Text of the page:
Odo FitzWilliam de Carew (c.1125 - 1204) MP

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Birthplace: Carew Castle, Pembrokeshire, , Wales
Death: Died in Branton, Devon, , England
Occupation: ODO DE CAREW
Managed by: Flemming Funch
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About Odo FitzWilliam de Carew

THE ORIGIN OF THE CAREWS It may have been observed by some that in the Fitzgerald pedigree which I gave at the close of my paper on the origin of that family,1 I followed the example set by Mr. Dimock, when editing Giraldus Cambrensis (Rolls Series), in omitting William Fitzgerald's eldest son Odo, who is claimed as the Carews' ancestor. This I did for two reasons. In the first place Giraldus himself, though naming Odo de Kerreu ' as his cousin (consobrinus)2, nowhere states distinctly who his father was, while he somewhat pointedly ignores him in the Expugnatio Hibernite ; in the second the charter of 1212, restoring Moulsford, Berks, 3 on which the origin of the family has long rested in pedigrees, proves that Odo was a grandson of Gerald Fitz Walter (de Windsor), but does not tell us which of Gerald's sons was his father, or indeed prove that he was not merely a maternal grandson. It was safer, therefore, to leave the descent open until it could be absolutely proved.4 Fortunately I have, since then, noted the missing link needed to complete the proof. In the Monasticon (vi. 837), among the endowments of the Hospitallers' Commandery at 'Walinton,' we find this entry : Willelmus filius Geraldi et Odo filius ejus dederunt totam villam de Rubard cum omnibus pertinentiis.5 The place is Redbarth, a parish adjoining that of Carew, and the entry is proof positive that Odo was a son, and indeed the heir, of William son of Gerald Fitz Walter.6

1 The Ancestor, ii. 98. 2 Gerald, who prided himself on his Latinity, may have used the term in a strict sense. 3 See p. 24 below. 4 Sir Harris Nicolas, in his Roll of Carlaverock, speaks of the house of Carew as supposed to have sprung from Otho de Windsor, the common ancestor of the illustrious families of Windsor and Fitz-Gerald '(p. 154), and Mr. G. T. Clark similarly treats the connexion as open to question (Medieval Military Architecture, i. 116). 5 In the confirmation charter by Anselm, Bishop of St. David's (1230-1), the place is given as ' Redeborth.' 6 Walinton,' the site of the Commandery, was East Walton, Pembrokeshire, some twelve miles north of Carew Castle.

With the help of this evidence it will now at length be possible to prove and illustrate the pedigree throughout the twelfth century, the darkest and most difficult period in genealogical research. The pivot on which the story turns is that singular district around Pembroke, that ' little England beyond Wales,' which was destined to form the stepping-stone between England and Ireland. Of this district, with its strange place-names still preserving the memory of Norman or Flemish knights, Pembroke was of course the head; and of Pembroke the constable was Gerald, the patriarch of a spreading race. The neck of the Pembroke peninsula was guarded by Carew on its northern coast and by Manorbier on its southern, and these castles came to be held by grandsons of the lord Gerald.1 A puzzling passage in the work of Giraldus, De rebus a se gestis, relates that, while he was at school (i.e. attending the university) at Paris as a young man, consanguine! ipsius, sc. Willelmus filius Hay,2 Odo de Kerreu,3 et Philippus de Barri,4 frater ejusdem decimas suas . . . longe ante contulerant (i. 28). This would at first sight suggest that Odo ' de Kerreu ' was a brother of Philip de Barri ; but the important genealogical passage two pages earlier clears up the matter. After mentioning that * Ricardus filius Tancardi * was a great man in Pembrokeshire, and that he hated Gerald himself and all his folk, Gerald continues: Odo de Kerreu consobrinus Giraldi et Philippus de Barri frater ejusdem Giraldi,5 qui viri probi et magni fuerunt in finibus illis, licet generi praedicti Ricardi, sc. filias suas habentes uxores, tamen acerbe dixerunt illi quod taceret et a stultiloquio temperaret ; quia non tanta vindicta sumpta fuit de alio Giraldo, fratre sc. Odonis primaevo, pro quo dudum a Rosensibus interempto ducenti vlri et plures de eisdem uno die corruerunt (i. 26-7).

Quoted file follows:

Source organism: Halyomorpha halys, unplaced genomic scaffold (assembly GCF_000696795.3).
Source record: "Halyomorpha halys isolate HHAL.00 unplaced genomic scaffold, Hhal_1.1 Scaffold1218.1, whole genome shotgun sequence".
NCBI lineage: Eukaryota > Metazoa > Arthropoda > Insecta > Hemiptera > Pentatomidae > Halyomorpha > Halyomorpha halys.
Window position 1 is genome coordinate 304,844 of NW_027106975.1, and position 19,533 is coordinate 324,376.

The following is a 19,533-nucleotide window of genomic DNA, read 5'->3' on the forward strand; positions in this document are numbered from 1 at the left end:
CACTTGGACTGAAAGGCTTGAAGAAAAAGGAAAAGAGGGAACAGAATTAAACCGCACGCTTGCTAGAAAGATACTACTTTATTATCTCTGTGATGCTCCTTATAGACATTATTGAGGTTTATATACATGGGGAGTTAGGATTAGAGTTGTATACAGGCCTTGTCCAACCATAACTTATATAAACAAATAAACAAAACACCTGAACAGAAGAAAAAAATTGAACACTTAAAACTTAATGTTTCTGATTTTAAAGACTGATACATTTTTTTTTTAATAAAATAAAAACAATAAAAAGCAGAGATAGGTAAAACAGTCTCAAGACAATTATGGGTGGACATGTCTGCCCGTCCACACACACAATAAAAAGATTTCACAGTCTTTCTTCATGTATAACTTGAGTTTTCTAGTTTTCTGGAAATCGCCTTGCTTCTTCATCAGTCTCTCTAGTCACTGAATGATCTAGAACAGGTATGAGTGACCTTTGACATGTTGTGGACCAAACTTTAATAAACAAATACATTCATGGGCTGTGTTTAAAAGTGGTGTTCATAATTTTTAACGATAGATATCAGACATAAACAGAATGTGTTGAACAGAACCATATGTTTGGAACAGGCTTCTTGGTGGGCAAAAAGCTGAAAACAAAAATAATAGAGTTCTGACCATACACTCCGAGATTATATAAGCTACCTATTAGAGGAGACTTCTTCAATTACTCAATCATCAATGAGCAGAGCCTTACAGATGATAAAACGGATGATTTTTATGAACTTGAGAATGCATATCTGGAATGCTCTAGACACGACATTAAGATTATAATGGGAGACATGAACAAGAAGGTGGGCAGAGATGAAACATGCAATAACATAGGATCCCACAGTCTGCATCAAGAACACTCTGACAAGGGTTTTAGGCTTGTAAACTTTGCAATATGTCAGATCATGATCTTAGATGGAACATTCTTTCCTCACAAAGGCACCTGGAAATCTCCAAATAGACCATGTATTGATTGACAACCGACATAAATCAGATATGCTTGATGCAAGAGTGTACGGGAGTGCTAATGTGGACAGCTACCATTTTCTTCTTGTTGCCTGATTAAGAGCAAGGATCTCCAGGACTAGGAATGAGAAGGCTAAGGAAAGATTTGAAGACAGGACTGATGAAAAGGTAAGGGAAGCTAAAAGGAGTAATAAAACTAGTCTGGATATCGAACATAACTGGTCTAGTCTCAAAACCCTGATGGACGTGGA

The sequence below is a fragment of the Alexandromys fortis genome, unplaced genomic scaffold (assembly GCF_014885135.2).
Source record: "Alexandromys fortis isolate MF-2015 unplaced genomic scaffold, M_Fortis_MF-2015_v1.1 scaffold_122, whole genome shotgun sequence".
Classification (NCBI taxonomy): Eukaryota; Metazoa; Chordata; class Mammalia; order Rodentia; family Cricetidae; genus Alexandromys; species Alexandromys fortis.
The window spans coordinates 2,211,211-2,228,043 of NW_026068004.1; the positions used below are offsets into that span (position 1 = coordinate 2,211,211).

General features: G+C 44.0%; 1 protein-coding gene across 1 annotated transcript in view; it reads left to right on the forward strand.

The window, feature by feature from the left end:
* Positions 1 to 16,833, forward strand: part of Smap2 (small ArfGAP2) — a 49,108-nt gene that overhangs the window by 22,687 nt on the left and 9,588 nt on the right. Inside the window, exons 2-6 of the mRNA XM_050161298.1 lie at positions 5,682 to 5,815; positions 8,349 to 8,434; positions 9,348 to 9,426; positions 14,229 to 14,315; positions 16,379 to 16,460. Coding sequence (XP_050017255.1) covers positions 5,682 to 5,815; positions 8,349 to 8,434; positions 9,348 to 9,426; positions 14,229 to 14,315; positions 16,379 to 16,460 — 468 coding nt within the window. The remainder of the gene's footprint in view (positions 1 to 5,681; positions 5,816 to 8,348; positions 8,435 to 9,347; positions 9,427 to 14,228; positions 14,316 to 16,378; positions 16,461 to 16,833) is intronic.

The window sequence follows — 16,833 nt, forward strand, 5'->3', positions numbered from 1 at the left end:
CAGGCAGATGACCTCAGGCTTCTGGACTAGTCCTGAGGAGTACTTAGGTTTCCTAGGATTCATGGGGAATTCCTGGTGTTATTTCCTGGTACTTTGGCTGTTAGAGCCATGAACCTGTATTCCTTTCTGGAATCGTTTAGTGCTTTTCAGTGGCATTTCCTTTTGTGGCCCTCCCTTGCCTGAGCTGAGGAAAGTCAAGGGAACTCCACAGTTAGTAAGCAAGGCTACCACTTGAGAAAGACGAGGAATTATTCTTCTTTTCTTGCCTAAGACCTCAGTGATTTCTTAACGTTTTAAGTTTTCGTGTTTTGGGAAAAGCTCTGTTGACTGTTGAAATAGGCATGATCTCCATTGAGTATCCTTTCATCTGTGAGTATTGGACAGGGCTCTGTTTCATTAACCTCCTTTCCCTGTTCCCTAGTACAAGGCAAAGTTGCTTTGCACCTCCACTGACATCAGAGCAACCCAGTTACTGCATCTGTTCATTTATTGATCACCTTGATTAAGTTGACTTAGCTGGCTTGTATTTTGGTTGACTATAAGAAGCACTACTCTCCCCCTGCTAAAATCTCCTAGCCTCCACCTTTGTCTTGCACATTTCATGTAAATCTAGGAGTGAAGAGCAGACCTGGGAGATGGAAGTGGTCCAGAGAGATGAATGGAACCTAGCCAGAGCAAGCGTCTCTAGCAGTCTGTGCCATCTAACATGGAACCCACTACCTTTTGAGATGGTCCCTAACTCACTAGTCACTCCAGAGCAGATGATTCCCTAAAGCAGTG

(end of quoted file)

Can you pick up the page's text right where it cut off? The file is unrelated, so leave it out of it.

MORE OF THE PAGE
In another of his works, the Itinerary of Wales Gerald recurs to this tragedy on the occasion of his visiting Camrose.6 Kamros, ubi, pro juvenis egregii, Giraldi scilicet filii Guillelmi, nece, multorum caedibus cruentam nimis et gravem, tempore Stephani regis, propinqui

1 The Barrys of Manorbier, descended from Gerald through his daughter, recur in connexion with their neighbours the Carews, both in Pembrokeshire and in Ireland, generations later. 2 Of Hay's Castle (?) 3 Of Carew. Of Manorbier. 5 This supplies the missing word in the previous quotation. 6 To the north-west of Haverfordwest.

et necessarii sui, quanquam minus in hoc necessarii, vindictam in Rosenses exercuerant.1 The death of William Fitz Gerald is placed by his nephew the historian in or about 1174 in a passage which, explaining that it recalled his son Reimund to Wales, would rather suggest, as I hinted at the outset, that Reimund was his heir.2 We now know, however, that this was not the case. Putting together the above evidence, it proves this pedigree

Here I may explain that, having thus satisfied myself of the pedigree, I received from Dr. Owen a copy of his Old Pembrokeshire Families, which he was good enough to send me. This work, which is described on the title-page as compiled in part from the Floyd MSS.,' is a valuable contribution to early genealogy. I glanced at Mr. Floyd's piles of notebooks when they were deposited at the London Library, and saw that they seemed to 'contain,' as Dr. Owen observes, 'a wealth of information as to the families of other counties.' That careful and laborious antiquary' adopted the excellent method of arranging his notes under the names of the families to which they referred. Whether Mr. Floyd was as critical as he was certainly industrious it would not be possible to say without study of his notes; but his collections, now deposited unfortunately for London genealogists in the College Library at Aberystwyth, deserve to be widely known. With regard to Odo de Carreu there are two points, I fear, on which I must differ from Dr. Owen. In the first place he gives as Odo's mother, Katherine, a daughter of Sir